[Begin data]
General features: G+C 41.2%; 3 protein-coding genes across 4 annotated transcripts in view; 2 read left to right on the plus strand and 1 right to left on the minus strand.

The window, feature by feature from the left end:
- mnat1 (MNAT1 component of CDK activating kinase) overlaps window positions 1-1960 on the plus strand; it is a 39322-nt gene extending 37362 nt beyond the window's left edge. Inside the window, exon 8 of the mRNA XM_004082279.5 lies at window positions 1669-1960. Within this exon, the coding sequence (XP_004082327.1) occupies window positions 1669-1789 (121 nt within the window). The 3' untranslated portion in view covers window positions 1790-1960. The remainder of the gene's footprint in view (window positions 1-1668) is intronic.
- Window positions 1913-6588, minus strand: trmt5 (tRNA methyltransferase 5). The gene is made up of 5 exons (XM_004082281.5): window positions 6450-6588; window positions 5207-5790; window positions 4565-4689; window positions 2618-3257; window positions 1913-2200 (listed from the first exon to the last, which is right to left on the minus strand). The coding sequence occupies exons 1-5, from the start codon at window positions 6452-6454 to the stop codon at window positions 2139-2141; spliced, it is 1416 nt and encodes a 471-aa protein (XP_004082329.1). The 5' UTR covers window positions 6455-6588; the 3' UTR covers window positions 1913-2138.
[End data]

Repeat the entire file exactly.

General features: G+C 41.2%; 3 protein-coding genes across 4 annotated transcripts in view; 2 read left to right on the plus strand and 1 right to left on the minus strand.

The window, feature by feature from the left end:
- mnat1 (MNAT1 component of CDK activating kinase) overlaps window positions 1-1960 on the plus strand; it is a 39322-nt gene extending 37362 nt beyond the window's left edge. Inside the window, exon 8 of the mRNA XM_004082279.5 lies at window positions 1669-1960. Within this exon, the coding sequence (XP_004082327.1) occupies window positions 1669-1789 (121 nt within the window). The 3' untranslated portion in view covers window positions 1790-1960. The remainder of the gene's footprint in view (window positions 1-1668) is intronic.
- Window positions 1913-6588, minus strand: trmt5 (tRNA methyltransferase 5). The gene is made up of 5 exons (XM_004082281.5): window positions 6450-6588; window positions 5207-5790; window positions 4565-4689; window positions 2618-3257; window positions 1913-2200 (listed from the first exon to the last, which is right to left on the minus strand). The coding sequence occupies exons 1-5, from the start codon at window positions 6452-6454 to the stop codon at window positions 2139-2141; spliced, it is 1416 nt and encodes a 471-aa protein (XP_004082329.1). The 5' UTR covers window positions 6455-6588; the 3' UTR covers window positions 1913-2138.